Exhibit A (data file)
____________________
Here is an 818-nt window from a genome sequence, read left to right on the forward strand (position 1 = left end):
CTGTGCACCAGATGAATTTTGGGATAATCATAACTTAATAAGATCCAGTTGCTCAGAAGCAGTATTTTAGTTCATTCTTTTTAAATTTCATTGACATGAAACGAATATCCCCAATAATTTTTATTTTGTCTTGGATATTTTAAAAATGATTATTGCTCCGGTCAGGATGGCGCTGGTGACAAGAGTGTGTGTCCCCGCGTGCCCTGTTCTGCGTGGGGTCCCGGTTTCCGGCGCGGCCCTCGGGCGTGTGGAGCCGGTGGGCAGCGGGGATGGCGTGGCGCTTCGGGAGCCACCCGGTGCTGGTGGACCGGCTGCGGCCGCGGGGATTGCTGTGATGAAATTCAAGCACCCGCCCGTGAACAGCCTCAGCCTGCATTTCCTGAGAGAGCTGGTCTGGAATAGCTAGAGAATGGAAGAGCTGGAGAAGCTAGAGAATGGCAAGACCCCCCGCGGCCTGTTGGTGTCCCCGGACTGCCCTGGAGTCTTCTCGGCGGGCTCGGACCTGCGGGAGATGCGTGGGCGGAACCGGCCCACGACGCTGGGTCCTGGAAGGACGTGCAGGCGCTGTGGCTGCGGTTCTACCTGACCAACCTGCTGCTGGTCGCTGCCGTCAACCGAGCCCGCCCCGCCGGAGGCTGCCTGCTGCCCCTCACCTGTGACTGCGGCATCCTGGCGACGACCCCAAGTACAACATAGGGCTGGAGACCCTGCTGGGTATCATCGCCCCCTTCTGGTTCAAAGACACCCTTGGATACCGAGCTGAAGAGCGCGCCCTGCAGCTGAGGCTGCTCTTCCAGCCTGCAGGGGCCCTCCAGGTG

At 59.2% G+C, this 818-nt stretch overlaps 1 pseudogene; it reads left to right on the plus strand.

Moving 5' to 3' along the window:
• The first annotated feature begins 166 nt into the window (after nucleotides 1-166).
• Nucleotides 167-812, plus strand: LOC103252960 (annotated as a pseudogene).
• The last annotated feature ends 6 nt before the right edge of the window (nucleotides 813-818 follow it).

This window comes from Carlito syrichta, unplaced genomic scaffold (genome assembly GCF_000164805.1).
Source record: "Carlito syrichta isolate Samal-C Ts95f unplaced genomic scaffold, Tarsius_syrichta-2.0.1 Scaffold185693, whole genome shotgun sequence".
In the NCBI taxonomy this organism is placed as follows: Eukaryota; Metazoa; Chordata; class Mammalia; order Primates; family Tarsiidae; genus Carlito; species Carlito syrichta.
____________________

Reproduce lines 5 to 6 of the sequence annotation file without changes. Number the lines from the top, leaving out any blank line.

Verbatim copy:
• The first annotated feature begins 166 nt into the window (after nucleotides 1-166).
• Nucleotides 167-812, plus strand: LOC103252960 (annotated as a pseudogene).